The State of Constitutional Rights on the Anniversary of 9/11

Terrorist Watch List
Terrorist Watch List

U.S.A. -( Eighteen years ago, the United States was attacked by al-Qaeda. I am told on a regular basis that we must never forget this. What I also cannot forget is that around seventeen years and eleven months ago, Congress passed one of the largest assaults on the Bill of Rights in our history, the USA PATRIOT Act, a piece of legislation whose title and provisions sound like something out of George Orwell’s 1984. In the years since, the three branches of the federal government have battled with each other to determine what balancing we will have between security and liberty in a country that all too often has made demands out of fear, rather than reflection.

On the 4th of September this year, U.S. Eastern District of Virginia Judge Anthony Trenga ruled that the database of suspects who are called “known or suspected terrorists” by the federal government is “too vague,” lacking sufficient due process protections for people who find themselves on the list, including some 4,600 Americans. This watchlist ballooned in response to the 9/11 attacks, and even for people not on the more limited No Fly List—which has also been challenged on constitutional grounds—the “delays and humiliations of enhanced screenings,” along with limits on being hired for work with the government and access to the database by law enforcement agencies is a violation of rights, according to Judge Trenga.

The knee-jerk response to this is to say that people on the list are the Other—not white, not Christian, not American—so why does it matter? I invite anyone thinking that to read Martin Niemöller’s summary of his experience during the rise of fascism in Germany and then to consider that gun control advocates keep complaining about the supposed terrorist loophole and would like to use watchlists—databases that receive little oversight and that sweep people up while offering no clear means for challenging one’s placement on them—to expand the number of persons who are prohibited from possessing firearms. When we allow a mechanism to be established that violates the rights of some, it can be used to violate the rights of all.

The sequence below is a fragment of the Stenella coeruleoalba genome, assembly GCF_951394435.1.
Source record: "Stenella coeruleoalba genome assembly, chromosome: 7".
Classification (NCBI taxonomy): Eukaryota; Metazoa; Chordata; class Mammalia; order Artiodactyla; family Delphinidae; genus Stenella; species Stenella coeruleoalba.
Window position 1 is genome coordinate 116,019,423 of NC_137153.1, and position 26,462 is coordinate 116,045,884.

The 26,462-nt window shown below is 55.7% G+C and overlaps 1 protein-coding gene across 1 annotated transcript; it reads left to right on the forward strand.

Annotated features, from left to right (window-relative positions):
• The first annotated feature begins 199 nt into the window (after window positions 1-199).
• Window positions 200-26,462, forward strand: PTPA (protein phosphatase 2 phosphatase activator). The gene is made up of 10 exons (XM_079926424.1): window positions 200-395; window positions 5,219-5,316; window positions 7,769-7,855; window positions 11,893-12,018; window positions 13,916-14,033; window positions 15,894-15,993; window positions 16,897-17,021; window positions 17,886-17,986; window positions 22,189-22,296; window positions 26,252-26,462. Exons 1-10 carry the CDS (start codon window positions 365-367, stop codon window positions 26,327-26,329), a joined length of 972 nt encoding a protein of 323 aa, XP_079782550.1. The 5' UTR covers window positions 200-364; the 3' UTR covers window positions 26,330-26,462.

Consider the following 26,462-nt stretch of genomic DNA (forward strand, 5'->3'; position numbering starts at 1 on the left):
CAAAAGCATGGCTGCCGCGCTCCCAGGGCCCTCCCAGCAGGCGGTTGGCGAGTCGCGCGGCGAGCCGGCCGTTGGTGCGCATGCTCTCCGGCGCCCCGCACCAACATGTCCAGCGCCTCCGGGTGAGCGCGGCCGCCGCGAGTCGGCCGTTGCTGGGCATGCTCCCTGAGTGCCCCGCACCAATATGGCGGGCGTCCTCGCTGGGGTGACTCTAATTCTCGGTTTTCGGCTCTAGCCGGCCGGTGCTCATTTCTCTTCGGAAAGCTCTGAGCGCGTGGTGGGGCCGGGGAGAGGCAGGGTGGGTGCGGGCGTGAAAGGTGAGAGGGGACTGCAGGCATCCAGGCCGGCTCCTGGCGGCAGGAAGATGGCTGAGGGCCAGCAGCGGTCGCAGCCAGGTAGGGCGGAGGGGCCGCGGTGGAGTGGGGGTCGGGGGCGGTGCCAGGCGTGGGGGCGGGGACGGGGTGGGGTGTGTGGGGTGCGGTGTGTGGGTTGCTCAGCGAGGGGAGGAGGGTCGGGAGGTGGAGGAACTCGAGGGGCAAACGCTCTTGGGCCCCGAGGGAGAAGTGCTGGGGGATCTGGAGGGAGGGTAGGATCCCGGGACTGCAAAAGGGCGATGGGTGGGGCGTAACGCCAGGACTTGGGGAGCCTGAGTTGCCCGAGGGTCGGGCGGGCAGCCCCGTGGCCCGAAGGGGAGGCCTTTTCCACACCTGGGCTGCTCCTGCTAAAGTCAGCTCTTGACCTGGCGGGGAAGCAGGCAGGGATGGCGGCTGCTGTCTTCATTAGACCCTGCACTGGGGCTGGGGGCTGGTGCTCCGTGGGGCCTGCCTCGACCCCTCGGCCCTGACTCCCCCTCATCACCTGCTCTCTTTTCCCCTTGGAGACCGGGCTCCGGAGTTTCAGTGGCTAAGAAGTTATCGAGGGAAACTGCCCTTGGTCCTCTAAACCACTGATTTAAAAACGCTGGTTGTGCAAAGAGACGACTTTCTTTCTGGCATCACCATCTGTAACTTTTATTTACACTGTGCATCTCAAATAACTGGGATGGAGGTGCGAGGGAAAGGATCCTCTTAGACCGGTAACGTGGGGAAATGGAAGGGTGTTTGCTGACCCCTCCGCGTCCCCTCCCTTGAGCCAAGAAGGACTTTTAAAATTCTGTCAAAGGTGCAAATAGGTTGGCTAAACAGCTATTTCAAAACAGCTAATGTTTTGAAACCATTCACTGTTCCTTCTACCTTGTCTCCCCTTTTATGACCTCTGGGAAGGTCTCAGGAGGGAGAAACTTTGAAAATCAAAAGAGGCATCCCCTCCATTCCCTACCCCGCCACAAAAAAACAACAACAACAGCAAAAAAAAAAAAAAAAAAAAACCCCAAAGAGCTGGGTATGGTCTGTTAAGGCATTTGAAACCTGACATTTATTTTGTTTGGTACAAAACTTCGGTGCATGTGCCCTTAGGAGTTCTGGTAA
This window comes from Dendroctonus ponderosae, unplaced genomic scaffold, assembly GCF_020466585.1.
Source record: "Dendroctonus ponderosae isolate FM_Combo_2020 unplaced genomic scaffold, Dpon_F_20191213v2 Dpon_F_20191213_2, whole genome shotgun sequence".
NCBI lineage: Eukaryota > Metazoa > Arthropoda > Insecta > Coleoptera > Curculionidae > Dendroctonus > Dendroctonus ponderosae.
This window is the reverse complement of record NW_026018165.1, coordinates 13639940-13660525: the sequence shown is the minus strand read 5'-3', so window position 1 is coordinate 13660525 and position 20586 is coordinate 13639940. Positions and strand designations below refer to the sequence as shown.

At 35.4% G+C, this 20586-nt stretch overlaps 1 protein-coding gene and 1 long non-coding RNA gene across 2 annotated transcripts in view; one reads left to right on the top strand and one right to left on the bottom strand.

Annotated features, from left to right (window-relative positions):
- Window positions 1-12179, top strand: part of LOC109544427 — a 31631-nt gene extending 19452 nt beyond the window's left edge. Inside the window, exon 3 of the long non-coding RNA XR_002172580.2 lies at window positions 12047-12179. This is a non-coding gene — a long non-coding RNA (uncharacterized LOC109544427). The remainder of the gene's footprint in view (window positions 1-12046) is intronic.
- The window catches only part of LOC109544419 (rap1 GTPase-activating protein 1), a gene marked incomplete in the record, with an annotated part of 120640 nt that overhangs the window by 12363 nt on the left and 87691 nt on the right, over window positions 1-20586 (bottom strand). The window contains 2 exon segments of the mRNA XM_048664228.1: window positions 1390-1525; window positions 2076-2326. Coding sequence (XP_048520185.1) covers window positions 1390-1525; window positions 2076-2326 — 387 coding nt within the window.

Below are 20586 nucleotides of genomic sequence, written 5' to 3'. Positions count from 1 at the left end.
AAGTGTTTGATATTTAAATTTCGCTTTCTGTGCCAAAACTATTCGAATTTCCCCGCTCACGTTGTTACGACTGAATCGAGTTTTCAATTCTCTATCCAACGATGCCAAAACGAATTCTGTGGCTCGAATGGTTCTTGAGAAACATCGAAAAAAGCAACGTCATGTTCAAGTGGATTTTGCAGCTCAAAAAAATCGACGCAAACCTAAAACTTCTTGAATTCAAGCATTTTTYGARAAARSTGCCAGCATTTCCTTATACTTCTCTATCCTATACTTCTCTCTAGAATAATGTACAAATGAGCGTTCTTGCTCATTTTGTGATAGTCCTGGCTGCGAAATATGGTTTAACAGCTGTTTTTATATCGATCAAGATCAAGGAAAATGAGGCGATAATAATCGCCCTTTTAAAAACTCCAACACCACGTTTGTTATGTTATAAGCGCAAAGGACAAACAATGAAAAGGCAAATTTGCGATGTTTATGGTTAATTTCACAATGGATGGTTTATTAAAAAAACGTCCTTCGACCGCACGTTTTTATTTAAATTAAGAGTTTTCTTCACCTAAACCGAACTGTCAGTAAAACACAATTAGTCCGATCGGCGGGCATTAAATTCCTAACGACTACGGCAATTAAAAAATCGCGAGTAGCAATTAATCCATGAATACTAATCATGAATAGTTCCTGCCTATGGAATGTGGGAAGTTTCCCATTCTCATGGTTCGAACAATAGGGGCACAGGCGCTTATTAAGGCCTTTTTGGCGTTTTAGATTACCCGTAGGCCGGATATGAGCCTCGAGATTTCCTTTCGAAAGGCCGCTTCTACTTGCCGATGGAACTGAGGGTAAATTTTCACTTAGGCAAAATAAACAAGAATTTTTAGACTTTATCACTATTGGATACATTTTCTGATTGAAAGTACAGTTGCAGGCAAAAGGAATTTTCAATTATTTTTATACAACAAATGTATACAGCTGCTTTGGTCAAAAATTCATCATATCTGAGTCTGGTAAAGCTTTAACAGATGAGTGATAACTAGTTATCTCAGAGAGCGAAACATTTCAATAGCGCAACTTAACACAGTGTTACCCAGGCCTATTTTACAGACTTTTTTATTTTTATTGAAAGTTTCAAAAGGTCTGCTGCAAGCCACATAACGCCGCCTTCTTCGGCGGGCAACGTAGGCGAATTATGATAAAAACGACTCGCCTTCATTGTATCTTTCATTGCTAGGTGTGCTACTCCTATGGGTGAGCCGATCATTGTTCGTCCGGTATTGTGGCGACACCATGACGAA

In case this still seems like something that only affects them, whoever they might be, consider another example of the federal government feeling entitled to sweep up data about anyone in a particular category—this time at least ten thousand people who have downloaded the Obsidian 4 app from American Technologies Network, an app for controlling a scope sold by the corporation. () The excuse offered for this is that, according to Immigration and Customs Enforcement, some of the scopes may have been sold without export licenses that are necessary under the International Traffic in Arms Regulation.

Some may have—note that this is not a situation in which the government has developed a case and sought warrants against suspects. It is simply a fishing expedition, and as Jake Williams, one-time NSA analyst and current consultant for Rendition Infosec on cybersecurity, said about the order sent to Google and Apple about the app, “the idea that this data will only be used for pursuing ITAR violations is almost laughable.” The data have not yet been turned over, as the Department of Justice sought a court order for them on the 5th of September, and this attempt at a massive grab of information is only known to the public because Forbes obtained a copy of the filing before it was sealed.

By this point, the threat to American gun owners and to Americans generally should be clear. The Fourth Amendment protects our right to be secure in our persons and properties from unreasonable searches and seizures. It declares that this right shall not be violated, echoing the language of the Second Amendment. Watchlists and data sweeps are brazen cases of ignoring the restrictions on government power. We in the gun community often oppose calls for universal background checks precisely because we see a risk in allowing the government to know who owns every legal gun purchased after the passage of the law. But if we sit quietly by and accept other intrusions, ultimately, the results will be the same. We have to see gun rights as one among many, all of which must be protected for everyone. The individual limits that the Bill of Rights places on government power reinforce each other. Letting go of one of them opens the door to all manner of violations.

About Greg CampGreg Camp

Greg Camp has taught English composition and literature since 1998 and is the author of six books, including a western, The Willing Spirit, and Each One, Teach One, with Ranjit Singh on gun politics in America. His books can be found on Amazon. He tweets @gregcampnc.